Erebos, by Ursula Poznanski

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Author’s website
Publication date – January 19, 2012

Summary: (Taken from GoodReads) An intelligent computer game with a disturbing agenda.

When 16-year-old Nick receives a package containing the mysterious computer game Erebos, he wonders if it will explain the behavior of his classmates, who have been secretive lately. Players of the game must obey strict rules: always play alone, never talk about the game, and never tell anyone your nickname.

Curious, Nick joins the game and quickly becomes addicted. But Erebos knows a lot about the players and begins to manipulate their lives. When it sends Nick on a deadly assignment, he refuses and is banished from the game.

Now unable to play, Nick turns to a friend for help in finding out who controls the game. The two set off on a dangerous mission in which the border between reality and the virtual world begins to blur. This utterly convincing and suspenseful thriller originated in Germany, where it has become a runaway bestseller.

Thoughts: I’m a sucker for books involving video games that are more than they first seem, I’ve discovered. Not sure why. But regardless, when I first read the description of Poznanski’s novel, I couldn’t resist giving it a read. It seemed made for someone like me.

The story follows Nick, a London teen who starts to notice his friends acting secretively, discussing issues they won’t let him hear. Or rather, not discussing, but hinting at them, making it clear that there’s something going on that Nick can’t be a part of. Eventually he’s let in on the secret – a video game. A video game with fantastic graphics, an amazing ability to react to player input, and a strange set of rules. Don’t mention your real name in the game. Don’t mention your game name in the real world. Don’t let anybody see you play. And by the way, want to go up levels and become stronger? Then do this favour for me, a favour which involves you doing something in the real world. Or checking that somebody else followed their orders. Or poison your teacher who has been making his disdain of the game known quite publically.

At first, Nick sees no problems with his orders. Little things here and there, they aren’t a big problem. But when the orders go to far, he backs out, and is expelled from the game, and starts instead dedicating his efforts to finding out why the game is asking for all of these things, and what it’s all leading up to. The answer is more sinister than he could have guessed.

At first, I wasn’t sure I’d actually end up enjoying this novel as much as I did. The storytelling was nothing special, except for the places where it seemed almost clumsy in its execution. I didn’t really care what buttons Nick was pushing to get his on-screen character to perform certain actions. But reading on, that clumsiness actually served a purpose, which was demonstrating the depths to which Nick gets invested in the game of Erebos. At first, he’s a guy sitting and pushing buttons at his computer, trying to figure things out. Then the game-time events start being described more from the point of view of his character, the descriptions get more detailed. In reflection, what first seemed like poor writing or translation actually ended up serving as a good contrast to what was to come. So my best advice if you’re interested in this book is to wait a little while before deciding it’s not worth it. It definitely does pick up.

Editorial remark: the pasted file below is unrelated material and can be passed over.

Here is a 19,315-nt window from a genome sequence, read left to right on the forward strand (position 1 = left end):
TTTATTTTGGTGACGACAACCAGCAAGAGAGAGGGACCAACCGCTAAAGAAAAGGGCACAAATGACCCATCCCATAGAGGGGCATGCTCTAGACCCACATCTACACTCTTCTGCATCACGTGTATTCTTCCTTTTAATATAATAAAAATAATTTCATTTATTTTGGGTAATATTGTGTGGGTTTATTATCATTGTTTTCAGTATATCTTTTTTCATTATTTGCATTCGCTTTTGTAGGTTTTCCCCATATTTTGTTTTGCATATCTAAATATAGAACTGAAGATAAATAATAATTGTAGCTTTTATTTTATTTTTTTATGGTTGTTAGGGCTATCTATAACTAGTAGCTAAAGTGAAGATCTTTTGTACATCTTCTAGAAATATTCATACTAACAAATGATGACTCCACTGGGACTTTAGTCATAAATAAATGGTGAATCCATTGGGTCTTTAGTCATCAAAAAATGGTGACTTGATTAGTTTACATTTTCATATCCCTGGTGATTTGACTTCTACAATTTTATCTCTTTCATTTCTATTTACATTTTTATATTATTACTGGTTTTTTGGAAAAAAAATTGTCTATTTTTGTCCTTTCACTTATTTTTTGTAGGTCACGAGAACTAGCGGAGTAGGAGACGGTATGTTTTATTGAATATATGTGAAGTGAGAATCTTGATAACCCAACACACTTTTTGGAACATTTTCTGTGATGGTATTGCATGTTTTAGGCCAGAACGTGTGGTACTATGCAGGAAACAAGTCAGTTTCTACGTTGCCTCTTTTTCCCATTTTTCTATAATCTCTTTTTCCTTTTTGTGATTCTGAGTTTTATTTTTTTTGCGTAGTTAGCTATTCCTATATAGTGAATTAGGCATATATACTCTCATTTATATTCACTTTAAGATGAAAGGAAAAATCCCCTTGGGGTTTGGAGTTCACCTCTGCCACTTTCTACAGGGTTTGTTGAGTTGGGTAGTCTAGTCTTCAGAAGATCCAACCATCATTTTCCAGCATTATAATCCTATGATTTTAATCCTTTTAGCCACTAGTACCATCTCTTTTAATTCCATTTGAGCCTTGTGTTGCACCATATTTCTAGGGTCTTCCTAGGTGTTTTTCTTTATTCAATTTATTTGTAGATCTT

Also interesting was the sheer level of addictive behaviour that the players experienced. Agressive reactions at having their secret uncovered, loss of sleep in order to play the game, social withdrawal, and begging to be let back in once they were no longer allowed to participate. The drug and addiction metaphor wasn’t exactly subtle, but it was effective, and it was interesting to see Nick change from a curious and fairly normal teenager to an agressive person who pushed away his friends in favour of the game. In spite of the transformation, he was still able to recognize when enough was enough, and felt remorse for his actions once he was no longer under the game’s influence.

Happily, this book wasn’t a diatribe against games and social gaming. Had it been, I probably would have been this down before reaching the end.

Ultimately, this was a well-told tale, one that was entertaining and fast-paced, able to bring out a sense of curiousity in the reader to keep them turning pages to see just what will happen next. It wasn’t without its flaws, as sometimes the writing seemed a little flat and distant from the characters and events (especially toward the beginning of the book, where it felt a lot like the author was struggling a little to get the feel of the characters she was writing), but as it went on, it improved tremendously, and was very enjoyable. Another fine piece of gamer fiction, one that I’m glad was translated for the English-speaking world to enjoy.

(received for review from the publisher via NetGalley.)

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